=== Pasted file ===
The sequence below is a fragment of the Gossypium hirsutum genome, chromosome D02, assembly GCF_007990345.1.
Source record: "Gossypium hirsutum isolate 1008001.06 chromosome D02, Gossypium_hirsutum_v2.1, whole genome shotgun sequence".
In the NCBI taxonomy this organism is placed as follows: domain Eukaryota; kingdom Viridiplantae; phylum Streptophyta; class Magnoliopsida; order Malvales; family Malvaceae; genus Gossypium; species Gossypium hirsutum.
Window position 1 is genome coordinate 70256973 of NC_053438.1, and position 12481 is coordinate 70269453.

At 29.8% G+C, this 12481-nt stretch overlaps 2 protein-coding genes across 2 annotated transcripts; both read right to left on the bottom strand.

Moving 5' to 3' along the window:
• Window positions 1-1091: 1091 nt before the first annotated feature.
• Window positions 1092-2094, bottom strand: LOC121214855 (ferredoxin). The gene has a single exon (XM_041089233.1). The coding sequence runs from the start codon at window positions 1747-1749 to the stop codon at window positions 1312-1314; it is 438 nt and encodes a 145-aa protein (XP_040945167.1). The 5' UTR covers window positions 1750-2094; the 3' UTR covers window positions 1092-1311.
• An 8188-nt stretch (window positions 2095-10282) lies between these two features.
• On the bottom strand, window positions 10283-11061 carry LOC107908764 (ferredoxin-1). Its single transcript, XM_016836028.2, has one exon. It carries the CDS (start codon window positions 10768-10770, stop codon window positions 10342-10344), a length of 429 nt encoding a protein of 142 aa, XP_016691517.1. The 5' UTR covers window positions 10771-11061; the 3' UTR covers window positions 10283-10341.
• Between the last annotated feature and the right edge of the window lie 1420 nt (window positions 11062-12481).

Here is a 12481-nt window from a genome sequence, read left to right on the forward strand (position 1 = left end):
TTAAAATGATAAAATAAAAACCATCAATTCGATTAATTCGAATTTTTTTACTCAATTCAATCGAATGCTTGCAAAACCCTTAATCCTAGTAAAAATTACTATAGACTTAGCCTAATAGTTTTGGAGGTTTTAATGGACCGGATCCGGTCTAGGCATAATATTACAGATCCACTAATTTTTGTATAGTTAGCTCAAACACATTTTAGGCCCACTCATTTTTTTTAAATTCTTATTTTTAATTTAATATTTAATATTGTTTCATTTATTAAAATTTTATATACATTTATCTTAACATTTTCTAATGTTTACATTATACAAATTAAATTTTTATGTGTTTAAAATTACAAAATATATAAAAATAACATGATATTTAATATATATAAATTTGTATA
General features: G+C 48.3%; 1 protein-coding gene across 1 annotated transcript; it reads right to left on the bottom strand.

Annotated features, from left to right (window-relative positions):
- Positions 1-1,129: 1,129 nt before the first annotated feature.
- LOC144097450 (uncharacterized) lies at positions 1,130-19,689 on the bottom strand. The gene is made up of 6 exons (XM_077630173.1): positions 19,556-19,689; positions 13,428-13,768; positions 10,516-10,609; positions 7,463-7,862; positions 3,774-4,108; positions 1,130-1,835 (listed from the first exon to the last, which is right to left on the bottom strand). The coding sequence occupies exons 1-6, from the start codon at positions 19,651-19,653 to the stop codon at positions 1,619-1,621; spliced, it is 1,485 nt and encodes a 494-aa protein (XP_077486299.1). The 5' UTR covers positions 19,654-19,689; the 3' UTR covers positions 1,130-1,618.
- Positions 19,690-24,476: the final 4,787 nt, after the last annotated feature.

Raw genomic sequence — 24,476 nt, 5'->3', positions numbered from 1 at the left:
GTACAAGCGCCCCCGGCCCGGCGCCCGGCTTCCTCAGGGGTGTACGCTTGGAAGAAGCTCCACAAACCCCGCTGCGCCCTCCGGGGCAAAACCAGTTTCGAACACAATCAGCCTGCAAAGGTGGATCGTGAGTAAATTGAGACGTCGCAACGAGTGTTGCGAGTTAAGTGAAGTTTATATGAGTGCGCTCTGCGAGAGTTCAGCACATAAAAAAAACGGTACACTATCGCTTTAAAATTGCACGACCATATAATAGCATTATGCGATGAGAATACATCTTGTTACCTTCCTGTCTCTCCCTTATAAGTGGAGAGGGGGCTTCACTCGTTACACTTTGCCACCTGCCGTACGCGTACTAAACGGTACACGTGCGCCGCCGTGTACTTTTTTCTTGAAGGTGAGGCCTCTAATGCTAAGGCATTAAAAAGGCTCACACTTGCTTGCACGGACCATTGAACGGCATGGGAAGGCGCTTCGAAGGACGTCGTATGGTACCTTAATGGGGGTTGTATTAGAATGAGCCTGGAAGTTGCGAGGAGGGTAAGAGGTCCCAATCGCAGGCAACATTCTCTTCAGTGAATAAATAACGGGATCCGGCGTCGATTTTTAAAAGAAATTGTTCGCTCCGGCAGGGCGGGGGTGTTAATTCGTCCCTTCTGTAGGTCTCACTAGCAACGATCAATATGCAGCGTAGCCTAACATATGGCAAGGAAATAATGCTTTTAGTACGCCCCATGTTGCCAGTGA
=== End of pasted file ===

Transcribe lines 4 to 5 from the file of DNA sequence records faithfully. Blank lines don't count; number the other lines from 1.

Window position 1 is genome coordinate 70256973 of NC_053438.1, and position 12481 is coordinate 70269453.

At 29.8% G+C, this 12481-nt stretch overlaps 2 protein-coding genes across 2 annotated transcripts; both read right to left on the bottom strand.